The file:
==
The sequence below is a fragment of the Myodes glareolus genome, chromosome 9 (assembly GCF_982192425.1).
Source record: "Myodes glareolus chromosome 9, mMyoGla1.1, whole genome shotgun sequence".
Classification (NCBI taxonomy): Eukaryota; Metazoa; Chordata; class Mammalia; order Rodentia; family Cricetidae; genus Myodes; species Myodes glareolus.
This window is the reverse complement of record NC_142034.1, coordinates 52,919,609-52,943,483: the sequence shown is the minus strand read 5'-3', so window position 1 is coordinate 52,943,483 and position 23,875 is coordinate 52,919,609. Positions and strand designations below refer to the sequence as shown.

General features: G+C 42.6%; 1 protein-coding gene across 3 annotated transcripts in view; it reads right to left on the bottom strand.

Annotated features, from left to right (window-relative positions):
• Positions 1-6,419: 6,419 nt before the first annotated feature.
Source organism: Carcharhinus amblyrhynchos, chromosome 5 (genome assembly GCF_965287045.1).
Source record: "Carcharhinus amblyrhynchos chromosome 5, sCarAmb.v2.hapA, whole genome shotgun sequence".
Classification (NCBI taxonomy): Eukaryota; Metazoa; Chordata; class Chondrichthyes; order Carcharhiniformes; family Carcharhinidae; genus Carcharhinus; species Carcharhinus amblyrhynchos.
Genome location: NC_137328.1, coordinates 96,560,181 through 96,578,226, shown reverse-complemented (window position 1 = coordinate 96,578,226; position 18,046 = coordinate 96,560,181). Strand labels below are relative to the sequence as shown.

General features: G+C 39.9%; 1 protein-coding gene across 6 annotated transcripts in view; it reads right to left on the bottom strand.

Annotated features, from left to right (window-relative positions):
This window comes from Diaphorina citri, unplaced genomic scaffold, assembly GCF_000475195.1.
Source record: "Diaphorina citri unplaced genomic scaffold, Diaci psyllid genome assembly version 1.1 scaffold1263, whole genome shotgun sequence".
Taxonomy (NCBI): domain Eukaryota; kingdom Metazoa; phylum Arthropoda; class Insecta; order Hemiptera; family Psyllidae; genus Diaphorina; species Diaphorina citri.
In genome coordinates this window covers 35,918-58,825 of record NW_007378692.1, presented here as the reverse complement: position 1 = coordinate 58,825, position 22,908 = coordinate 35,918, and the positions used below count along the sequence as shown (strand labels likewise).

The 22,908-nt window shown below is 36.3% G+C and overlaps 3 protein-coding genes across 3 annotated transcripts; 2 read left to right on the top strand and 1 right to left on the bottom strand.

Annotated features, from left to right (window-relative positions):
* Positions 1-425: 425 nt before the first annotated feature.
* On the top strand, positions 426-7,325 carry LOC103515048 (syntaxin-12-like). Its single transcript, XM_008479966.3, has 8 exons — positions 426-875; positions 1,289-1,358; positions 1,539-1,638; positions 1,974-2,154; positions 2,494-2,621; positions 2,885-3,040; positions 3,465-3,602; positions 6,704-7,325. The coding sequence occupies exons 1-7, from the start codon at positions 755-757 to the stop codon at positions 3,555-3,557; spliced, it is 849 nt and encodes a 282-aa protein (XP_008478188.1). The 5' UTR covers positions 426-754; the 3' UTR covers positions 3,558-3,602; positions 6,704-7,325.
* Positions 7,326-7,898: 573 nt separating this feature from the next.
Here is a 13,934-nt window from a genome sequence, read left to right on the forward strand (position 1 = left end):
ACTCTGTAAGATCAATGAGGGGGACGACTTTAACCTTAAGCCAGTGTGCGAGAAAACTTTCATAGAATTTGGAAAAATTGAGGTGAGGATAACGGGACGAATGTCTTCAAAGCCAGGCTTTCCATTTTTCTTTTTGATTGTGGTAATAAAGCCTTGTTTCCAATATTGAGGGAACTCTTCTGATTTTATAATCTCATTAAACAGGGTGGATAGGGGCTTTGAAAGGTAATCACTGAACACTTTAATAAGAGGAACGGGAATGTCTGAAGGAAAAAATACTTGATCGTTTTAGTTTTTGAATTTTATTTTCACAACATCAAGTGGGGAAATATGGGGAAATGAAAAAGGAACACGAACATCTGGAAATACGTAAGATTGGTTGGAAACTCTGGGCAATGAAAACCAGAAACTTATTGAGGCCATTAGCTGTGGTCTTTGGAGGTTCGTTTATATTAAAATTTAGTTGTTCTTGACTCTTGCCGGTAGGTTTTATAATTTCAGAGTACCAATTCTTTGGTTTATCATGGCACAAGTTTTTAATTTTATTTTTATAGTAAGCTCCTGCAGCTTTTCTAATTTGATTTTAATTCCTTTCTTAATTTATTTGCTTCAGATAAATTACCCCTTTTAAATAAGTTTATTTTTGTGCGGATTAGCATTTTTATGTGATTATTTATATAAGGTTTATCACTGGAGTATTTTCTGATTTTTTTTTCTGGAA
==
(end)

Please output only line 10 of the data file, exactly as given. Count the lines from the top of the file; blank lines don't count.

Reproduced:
Classification (NCBI taxonomy): Eukaryota; Metazoa; Chordata; class Chondrichthyes; order Carcharhiniformes; family Carcharhinidae; genus Carcharhinus; species Carcharhinus amblyrhynchos.